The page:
Friday, April 16, 2021

Beautiful Memories

Kellisa having an "Austin Powers" moment at the Soo Locks.
Sault Ste. Marie, Ontario Canada

Kellisa out grew or stopped using these chairs years ago and they've been taking up space we don't have to spare. I should have donated the chairs years ago, but I've struggled to find a place that would take them. We even moved a couple of these chairs across the country when we relocated to California from Florida in early 2016.

I even tried to give them away online, just asking for shipping in return for a free chair without any success. The chairs are well used and need a little love, but I figured they could be a real blessing for several families not in a position to get new chairs.

It was time and I was determined to give them away, somewhere, and I didn't care what I needed to do or how far I needed to drive. I wanted them gone and in families who needed them. We would never use them again!

I found a place about 100 miles south of us and the lady seemed genuinely excited when I explained what I had to donate and why. Egypt decided to go along for the ride. As the miles passed and Egypt was lost playing games and listening to her music, I found myself feeling melancholy. I knew I was doing the right thing, but couldn't help going through the memories in my mind of Kellisa in her chairs.

These chairs represent comfort, freedom, and independence for Kellisa. Her everyday school chair with bus tie-downs represents 5 amazing years of school in Florida. 

The blue jog stroller covered many miles of trails. 

The tan jogger was the "vehicle" I used to push Kellisa down to the shore of Crater Lake back in 2009 while risking arrest. It is also the chair we overloaded at the Grand Canyon back in June 2010.

But, it was Kellisa's yellow travel chair that created the most sorrow while reflecting. This chair became part of Kellisa as she made great steps in becoming the young lady she is today. We purchased this chair to save her expensive, every day wheelchair while traveling. This chair traveled on hundreds of flights and was used for Jaguars games when we had season tickets. We even traveled to an away game in Detroit. This chair was an extension of adventurous Kellisa and never let her down. I can only hope this chair and the others create similar memories for new families.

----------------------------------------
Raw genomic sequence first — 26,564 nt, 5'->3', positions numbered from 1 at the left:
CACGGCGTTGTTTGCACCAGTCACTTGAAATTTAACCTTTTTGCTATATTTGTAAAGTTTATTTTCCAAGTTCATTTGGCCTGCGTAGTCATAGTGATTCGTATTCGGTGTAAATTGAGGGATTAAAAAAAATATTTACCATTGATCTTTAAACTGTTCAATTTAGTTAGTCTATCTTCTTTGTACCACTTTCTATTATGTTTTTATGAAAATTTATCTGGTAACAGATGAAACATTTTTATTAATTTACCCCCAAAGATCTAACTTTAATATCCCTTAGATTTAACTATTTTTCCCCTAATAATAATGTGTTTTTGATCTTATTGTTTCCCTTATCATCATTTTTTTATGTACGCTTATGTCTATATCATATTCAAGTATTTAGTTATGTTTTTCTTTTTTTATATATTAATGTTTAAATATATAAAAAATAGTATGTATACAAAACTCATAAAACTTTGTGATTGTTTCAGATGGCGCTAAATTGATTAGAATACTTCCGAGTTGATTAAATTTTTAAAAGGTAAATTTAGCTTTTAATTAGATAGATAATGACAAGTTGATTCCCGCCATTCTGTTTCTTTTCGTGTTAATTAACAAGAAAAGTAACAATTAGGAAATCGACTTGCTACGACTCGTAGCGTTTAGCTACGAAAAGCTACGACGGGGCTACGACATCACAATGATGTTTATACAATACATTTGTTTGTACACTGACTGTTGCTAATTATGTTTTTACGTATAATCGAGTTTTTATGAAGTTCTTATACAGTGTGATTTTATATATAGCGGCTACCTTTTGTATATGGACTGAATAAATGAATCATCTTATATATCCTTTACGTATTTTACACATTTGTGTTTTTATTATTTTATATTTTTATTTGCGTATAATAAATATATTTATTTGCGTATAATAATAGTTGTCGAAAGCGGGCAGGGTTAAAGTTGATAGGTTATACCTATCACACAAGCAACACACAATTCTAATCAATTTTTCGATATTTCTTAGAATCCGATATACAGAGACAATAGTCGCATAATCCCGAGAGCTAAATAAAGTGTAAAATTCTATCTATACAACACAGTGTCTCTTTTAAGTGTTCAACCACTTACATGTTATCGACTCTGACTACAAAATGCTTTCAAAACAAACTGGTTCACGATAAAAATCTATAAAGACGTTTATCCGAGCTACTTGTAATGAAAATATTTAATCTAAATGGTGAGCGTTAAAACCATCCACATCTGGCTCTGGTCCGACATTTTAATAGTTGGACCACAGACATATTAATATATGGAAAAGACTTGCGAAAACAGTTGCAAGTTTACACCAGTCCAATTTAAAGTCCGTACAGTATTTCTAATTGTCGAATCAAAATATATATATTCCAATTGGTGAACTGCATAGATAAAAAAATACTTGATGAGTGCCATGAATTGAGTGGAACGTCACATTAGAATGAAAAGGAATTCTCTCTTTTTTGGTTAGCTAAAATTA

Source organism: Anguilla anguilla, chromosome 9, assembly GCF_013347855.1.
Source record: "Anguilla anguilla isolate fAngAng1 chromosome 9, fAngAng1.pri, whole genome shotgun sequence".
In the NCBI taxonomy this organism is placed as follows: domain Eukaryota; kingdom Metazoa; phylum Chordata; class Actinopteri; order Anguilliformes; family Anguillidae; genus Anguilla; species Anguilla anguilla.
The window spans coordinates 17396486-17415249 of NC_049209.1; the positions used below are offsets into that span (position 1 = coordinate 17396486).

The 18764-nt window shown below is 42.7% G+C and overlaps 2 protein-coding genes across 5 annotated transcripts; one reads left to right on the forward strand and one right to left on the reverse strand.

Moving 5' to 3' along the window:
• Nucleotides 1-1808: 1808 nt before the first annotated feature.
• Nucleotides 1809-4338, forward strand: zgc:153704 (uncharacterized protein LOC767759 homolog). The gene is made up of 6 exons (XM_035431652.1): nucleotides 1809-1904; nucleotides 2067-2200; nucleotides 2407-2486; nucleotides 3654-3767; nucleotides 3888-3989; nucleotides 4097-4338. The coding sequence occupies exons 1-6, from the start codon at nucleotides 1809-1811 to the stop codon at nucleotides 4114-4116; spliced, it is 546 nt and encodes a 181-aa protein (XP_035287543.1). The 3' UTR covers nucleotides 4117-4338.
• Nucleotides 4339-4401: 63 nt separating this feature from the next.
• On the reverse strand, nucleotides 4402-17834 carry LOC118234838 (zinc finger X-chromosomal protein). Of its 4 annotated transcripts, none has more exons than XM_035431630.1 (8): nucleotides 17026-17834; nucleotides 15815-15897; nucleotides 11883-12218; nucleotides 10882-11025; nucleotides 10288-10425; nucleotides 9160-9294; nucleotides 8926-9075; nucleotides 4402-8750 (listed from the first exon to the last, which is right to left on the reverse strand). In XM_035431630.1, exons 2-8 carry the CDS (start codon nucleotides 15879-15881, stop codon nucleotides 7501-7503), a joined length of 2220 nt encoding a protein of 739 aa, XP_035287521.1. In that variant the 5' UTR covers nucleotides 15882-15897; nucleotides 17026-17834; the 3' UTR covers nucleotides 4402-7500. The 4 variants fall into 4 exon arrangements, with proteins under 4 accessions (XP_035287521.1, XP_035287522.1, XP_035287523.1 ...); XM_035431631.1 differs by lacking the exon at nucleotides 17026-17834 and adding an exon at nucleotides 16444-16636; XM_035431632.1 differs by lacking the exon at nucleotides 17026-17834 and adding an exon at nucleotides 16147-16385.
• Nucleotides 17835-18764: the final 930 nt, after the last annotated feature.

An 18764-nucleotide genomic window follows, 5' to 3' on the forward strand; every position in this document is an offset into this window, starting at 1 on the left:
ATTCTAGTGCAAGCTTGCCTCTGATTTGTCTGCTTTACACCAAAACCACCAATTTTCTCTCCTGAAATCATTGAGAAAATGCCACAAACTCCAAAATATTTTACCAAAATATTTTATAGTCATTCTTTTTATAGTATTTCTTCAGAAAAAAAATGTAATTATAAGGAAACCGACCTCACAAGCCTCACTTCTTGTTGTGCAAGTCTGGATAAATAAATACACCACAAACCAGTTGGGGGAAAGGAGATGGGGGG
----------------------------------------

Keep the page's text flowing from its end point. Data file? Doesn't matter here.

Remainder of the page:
We arrived at the Society for disABILITIES in Modesto and were greeted by the lady from the phone. She helped us bring the chairs inside where we met the man who would clean up the chairs and make sure they were safe and ready for their next occupants. This made me feel good knowing they'd be updated by an expert. Their sincere appreciation replaced my melancholy with gratitude. I was thankful to be helping others.

4 Chairs

Countless Adventures

Thousands of Miles

So Many Beautiful Memories...


Many airline tags remain from trips long ago.

Goodbye

Thank you!

Back to Kellisa's Path Blog


Wednesday, April 7, 2021

"The End"

 April 7, 2021

Oakmont High School

Roseville, CA


Kellisa's first day of school.
Mandarin Oaks Elementary - Jacksonville, FL
August 7, 2002
Today is a sad day. 

Lisa and I will be attending Kellisa's last IEP meeting by Zoom. We've been doing these for 19 years and it's hard to believe our work with the local school district is coming to an end with Kellisa.

Kellisa loved going to school, from riding the bus to her classroom to wheeling around Oakmont High School delivering the mail. She loved everyone she came in contact with and they loved her back. Kellisa couldn't wheel anywhere without students and staff yelling, "KK" which was always greeted with smiles and kisses. School was Kellisa's world.

Like millions of other kids, her world changed when she was lowered from her bus on Friday, March 13, 2020. We knew her school was shutting down, but we were hopeful it would only last 3-4 weeks. Little did we know at the time that Kellisa would never return to the place she ruled. Besides missing out on daily activities and missing her friends, Kellisa missed her last dances, prom, and graduation.

She's been going to school since she was 3-years-old and earned the right to have an amazing last year. I know it's more important that we've kept her safe during a global pandemic, but Kellisa has always missed out on so much and as her parents, we've missed out on most of the milestones and joys of being a parent. We have to wonder, "WHY?"

We will be discussing Kellisa's options in the community once she ages out of public school next month on her 22nd birthday. We should have been attending and observing the different programs and jobs available to her to help us make our decisions, but that hasn't been possible. We know there were some amazing programs pre-COVID, but have no idea what they look like now, if anything is even operating.